The Perfection that is Love
A reader insists that Jesus fulfilled all the demands of the law to perfection.
He did overcome the exacting demands of the law, not by following every possible letter of the law, but by transcending the law. The end of the law is always supposed to be that love is manifest and when one’s actions bring the highest love possible the law is fulfilled.
Thus it is written:
“Jesus said unto him, Thou shalt love the Lord thy God with all thy heart, and with all thy soul, and with all thy mind. This is the first and great commandment. And the second is like unto it, Thou shalt love thy neighbour as thyself.
“On these two commandments hang all the law and the prophets.” Matt 22:37-40
To fulfill the demands of the law Jesus merely had to obey these two great commandments for on them the intent of every single law of God is based.
For instance, when the Jews brought to him the woman who was caught in adultery they thought he would advise that she be stoned to death for that was the literal law.
Instead of encouraging obedience to this outdated law he made the famous statement: “Let he who is without sin cast the first stone.”
After the crowd left, condemned by their own consciences, Jesus told the woman that he did not condemn her to the demands of the law and she escaped the death sentence.
Now if his mindset was to perfectly and literally obey the law in all circumstances then he would have encouraged the crowd to stone her to death because that was what the law said should be done.
The end of all laws of God is that love should manifest and thus Jesus fulfilled this awkward law because love indeed was the end result because of the way he dealt with it.
Many Christians have a strange idea of just what the perfection of Jesus was and most of these beliefs are not supported anywhere in the scriptures.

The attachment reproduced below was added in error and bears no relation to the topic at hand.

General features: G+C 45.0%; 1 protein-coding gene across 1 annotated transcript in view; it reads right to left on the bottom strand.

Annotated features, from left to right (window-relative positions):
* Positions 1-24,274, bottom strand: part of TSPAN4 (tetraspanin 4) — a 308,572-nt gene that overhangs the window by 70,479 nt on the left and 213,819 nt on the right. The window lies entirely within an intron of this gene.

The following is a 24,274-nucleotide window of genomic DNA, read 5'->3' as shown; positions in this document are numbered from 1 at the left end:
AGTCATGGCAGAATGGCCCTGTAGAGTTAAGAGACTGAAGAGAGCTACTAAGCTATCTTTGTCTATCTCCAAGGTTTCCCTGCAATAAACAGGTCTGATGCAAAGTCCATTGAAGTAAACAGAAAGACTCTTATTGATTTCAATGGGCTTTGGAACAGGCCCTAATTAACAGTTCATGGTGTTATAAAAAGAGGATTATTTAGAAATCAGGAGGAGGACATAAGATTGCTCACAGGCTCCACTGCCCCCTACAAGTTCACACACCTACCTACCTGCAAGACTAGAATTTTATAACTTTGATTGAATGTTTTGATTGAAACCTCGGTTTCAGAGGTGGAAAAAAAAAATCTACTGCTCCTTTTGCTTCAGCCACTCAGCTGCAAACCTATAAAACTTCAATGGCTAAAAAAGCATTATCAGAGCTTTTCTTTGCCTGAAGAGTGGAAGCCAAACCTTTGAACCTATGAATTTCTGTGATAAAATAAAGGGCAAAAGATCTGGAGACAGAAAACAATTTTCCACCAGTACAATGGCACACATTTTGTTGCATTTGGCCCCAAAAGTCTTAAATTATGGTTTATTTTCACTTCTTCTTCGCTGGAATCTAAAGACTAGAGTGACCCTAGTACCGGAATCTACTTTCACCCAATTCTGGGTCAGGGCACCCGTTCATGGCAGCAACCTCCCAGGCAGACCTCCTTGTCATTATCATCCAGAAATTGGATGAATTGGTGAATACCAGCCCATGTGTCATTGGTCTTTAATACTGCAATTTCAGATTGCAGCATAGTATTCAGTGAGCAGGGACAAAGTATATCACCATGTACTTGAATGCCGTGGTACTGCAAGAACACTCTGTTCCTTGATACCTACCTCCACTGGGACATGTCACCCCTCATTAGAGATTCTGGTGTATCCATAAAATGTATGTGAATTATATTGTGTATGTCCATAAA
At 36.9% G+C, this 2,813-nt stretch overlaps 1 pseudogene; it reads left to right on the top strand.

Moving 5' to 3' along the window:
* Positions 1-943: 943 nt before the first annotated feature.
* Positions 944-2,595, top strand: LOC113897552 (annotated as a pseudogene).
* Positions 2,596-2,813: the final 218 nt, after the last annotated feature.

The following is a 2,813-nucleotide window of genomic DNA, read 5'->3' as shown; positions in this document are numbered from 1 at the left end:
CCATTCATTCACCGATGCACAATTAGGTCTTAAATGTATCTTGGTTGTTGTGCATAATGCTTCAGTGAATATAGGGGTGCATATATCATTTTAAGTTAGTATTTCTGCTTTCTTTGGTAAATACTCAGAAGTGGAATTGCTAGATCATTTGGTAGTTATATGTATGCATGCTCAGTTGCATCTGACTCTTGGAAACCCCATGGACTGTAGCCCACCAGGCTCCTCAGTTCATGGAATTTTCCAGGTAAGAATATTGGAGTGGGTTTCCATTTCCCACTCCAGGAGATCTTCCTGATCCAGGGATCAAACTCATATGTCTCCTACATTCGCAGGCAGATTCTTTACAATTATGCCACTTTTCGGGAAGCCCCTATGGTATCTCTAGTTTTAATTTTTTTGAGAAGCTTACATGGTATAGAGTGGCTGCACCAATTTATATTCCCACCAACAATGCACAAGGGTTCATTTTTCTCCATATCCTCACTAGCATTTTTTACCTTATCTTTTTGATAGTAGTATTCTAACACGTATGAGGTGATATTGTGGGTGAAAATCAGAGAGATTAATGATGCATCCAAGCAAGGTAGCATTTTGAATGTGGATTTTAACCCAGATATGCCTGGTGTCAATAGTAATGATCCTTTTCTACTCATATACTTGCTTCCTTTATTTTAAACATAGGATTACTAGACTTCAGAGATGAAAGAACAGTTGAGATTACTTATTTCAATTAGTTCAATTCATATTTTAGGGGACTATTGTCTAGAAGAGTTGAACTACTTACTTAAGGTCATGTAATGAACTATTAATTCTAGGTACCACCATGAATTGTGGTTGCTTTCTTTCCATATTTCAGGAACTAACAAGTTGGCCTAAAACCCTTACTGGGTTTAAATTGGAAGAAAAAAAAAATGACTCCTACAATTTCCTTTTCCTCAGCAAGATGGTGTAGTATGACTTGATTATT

Just how far do you go with this perfection idea?
Do we believe that he never told a single lie, never late for dinner, never playing around and literally breaking the Sabbath, never disobedient to his parents…Hmmm – how about the time he sneaked away from his parents and camped out in the temple for three days worrying his mother to death?
If this was anyone else besides Jesus all would agree that he broke the fourth commandment because he was not honoring the wishes of his mother.
The trouble with maintaining the idea that Jesus perfectly obeyed the black and white laws is that many of them are so subject to interpretation that there is no possible criteria to establish that perfect obedience is even possible.
For instance, as far as Jesus honoring his mother goes, some could say that his attending to his Son of God duties neutralized that commandment for him, but others may disagree.
Perfection is in the eye of the beholder in many cases and in the eyes of Jesus’ mother he was not perfectly obedient here.
Do we extend his perfection even further? Did he never give a wrong answer in school? Did he never add, subtract or multiply wrongly? Did he never lose his temper? Did he always beat his opponent at sports?